Tuesday, January 20, 2009

time for a fresh start...

i've tried it a couple of times (re-kick-starting this blog) - but this is the beginning of a new chapter in american history, so it's a good a time as any to start a new chapter on a blog...

my parent's generation will always have the answer to the questions: "where were you on the day JFK was shot?" (my mother was in high-school band practice.) my generation has the answer to: "where were you on the day the challenger blew up?" (3rd grade, mrs. sandborn's class, watching it all unfold on the t.v. screen. i remember mrs. sandborn put her hands to her mouth and quickly left the room.) this generation has: "where were you when the planes hit/towers fell." (driving between one job and the next, listening to a morning talk show - at first i thought it was some kind of sick joke. it was a bright, sunny day....) today, every generation has the answer to the question: "where were you when Barack Obama became the 44th president of the united states of america?"

it's incredible to think that, in the span of one adult lifetime (60 years,) our society - the entire human race - has gone from the Wright brothers flight to the apollo moon landing. our technological leaps and bounds have been astounding. and yet, it isn't until today, that our journey seems close to complete. my late grandfather, who died in early 2008 at the age of 98, couldn't have fathomed that he would live to see the new millenium. i wonder what he would say about today.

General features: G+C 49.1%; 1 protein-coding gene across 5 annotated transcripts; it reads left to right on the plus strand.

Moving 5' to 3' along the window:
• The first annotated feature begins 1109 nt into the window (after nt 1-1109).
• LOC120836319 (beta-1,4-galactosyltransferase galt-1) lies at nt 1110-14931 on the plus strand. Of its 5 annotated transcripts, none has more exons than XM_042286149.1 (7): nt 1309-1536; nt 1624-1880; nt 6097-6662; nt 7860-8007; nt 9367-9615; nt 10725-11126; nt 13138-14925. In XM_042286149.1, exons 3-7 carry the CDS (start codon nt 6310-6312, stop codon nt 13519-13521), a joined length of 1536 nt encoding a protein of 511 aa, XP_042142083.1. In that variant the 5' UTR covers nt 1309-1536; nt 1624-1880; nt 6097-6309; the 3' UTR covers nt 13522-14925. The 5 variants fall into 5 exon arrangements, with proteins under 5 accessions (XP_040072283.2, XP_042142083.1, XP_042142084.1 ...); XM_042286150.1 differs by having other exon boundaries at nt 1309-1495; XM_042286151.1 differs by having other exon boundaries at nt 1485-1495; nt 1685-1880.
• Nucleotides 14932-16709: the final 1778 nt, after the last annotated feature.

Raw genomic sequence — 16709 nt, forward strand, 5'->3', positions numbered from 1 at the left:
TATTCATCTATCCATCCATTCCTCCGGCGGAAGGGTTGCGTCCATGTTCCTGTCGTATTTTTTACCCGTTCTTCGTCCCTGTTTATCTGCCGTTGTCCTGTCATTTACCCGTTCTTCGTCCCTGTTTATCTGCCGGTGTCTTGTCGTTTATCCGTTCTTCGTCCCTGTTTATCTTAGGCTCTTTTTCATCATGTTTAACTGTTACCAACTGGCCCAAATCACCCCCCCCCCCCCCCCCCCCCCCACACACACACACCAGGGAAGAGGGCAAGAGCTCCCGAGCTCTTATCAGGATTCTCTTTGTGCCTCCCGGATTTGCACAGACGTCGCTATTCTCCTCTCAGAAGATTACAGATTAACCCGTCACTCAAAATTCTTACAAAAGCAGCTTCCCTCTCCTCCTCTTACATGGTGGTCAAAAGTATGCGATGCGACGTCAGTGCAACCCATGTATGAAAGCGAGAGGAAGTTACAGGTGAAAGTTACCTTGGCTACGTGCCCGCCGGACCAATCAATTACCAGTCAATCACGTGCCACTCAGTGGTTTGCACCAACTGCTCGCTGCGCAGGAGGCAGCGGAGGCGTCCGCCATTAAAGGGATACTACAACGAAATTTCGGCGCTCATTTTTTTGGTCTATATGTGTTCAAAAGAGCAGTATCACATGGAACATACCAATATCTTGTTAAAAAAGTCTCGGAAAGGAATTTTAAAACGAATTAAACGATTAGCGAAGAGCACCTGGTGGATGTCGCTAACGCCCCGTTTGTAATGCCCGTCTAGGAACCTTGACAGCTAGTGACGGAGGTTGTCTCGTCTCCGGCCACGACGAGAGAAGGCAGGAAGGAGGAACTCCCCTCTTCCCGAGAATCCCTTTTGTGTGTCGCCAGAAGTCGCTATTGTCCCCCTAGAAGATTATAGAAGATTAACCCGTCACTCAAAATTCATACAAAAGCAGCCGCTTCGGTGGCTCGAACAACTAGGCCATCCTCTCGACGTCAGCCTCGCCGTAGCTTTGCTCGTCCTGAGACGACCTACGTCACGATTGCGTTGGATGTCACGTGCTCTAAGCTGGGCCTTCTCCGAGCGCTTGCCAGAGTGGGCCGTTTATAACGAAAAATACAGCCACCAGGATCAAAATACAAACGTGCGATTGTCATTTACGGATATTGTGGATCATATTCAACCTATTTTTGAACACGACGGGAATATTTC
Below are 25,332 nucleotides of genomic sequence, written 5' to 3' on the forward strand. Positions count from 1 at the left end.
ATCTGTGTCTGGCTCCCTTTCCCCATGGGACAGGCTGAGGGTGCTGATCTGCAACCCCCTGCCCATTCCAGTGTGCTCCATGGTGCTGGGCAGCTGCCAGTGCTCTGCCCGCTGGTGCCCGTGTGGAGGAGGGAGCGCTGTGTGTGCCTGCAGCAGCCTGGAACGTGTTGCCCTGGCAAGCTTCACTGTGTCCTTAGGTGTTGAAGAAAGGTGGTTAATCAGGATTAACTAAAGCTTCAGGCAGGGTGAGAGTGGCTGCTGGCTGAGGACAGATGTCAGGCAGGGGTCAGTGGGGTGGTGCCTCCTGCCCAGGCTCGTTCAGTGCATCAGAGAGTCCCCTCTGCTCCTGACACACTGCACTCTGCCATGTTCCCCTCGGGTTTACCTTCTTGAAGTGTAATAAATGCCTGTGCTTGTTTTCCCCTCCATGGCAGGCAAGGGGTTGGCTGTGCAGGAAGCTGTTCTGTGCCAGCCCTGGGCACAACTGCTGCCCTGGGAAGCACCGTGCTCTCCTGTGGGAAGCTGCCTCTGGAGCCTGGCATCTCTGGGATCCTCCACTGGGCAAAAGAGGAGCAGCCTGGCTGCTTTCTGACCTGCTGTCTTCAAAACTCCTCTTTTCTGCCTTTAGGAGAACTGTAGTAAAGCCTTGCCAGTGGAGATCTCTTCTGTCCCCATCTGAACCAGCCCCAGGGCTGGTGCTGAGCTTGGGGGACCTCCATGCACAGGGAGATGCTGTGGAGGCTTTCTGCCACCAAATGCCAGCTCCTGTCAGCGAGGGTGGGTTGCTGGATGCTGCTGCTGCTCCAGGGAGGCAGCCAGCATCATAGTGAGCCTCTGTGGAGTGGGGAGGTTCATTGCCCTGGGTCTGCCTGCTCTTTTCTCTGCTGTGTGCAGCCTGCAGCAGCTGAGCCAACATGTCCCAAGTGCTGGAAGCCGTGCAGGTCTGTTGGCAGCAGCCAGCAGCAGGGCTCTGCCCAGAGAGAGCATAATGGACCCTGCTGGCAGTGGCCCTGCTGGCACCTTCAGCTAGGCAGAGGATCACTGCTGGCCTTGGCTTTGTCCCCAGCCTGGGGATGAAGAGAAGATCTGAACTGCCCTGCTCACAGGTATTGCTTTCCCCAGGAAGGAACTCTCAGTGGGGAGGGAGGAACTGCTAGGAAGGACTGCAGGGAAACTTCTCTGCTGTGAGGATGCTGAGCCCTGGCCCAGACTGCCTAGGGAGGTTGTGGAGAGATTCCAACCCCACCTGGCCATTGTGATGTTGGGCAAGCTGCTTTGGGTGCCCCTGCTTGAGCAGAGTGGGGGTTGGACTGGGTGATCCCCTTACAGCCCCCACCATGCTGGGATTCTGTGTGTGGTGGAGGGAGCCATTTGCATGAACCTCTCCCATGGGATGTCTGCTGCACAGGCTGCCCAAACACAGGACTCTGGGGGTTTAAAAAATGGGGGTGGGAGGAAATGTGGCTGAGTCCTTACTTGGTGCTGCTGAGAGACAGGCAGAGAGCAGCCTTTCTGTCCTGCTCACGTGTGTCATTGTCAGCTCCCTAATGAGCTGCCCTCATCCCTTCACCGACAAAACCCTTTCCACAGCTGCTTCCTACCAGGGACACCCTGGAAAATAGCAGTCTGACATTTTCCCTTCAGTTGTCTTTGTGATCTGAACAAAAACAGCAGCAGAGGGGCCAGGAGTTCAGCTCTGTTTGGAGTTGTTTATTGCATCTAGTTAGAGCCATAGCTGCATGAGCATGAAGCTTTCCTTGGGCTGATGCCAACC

the significance of this day to our nation's history is irrefutable, and will be emphasized and analyzed and sermonized to death. for me, however, the impact of the day wasn't felt watching the processions or parades or (what passes for) the pomp and circumstance of the inauguration. there was no emotion that came from the recitation of the oath of office (rough as it was) or from Obama's speech. what hit me hardest was watching the faces of those in attendance, not the politicians and other privileged folks on the capitol steps, but the regular folks, who were standing in the crowd, who had waited since 5 am, who had travelled a long, long way. i choked up when i saw the faces of the Tuskegee Airmen, the father holding up his infant child to see, the soldiers standing amidst civilians, in solemn salute as others cheered, the young and the elderly side-by-side, the national mall a sea of colors and faces - all smiles - no protests, no anger, no violence on any face or in any eye. i can honestly say i never thought our country could be capable of achieving this much. i am so proud.

at the end of the day, although nothing has really changed (i still have reports to generate, calls to make, projects to complete and start anew,) there is a palpable difference in the air. part of me shudders to think of the endless gushing the media will do over this day, and part of me wonders how long this glowing good feeling will last. still, most of me can't help but look forward with an optimistic smile. those who know me know i am no optimist, but today i can't help it.

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101 Cookbooks

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Annabella's "slice of cyberspace"

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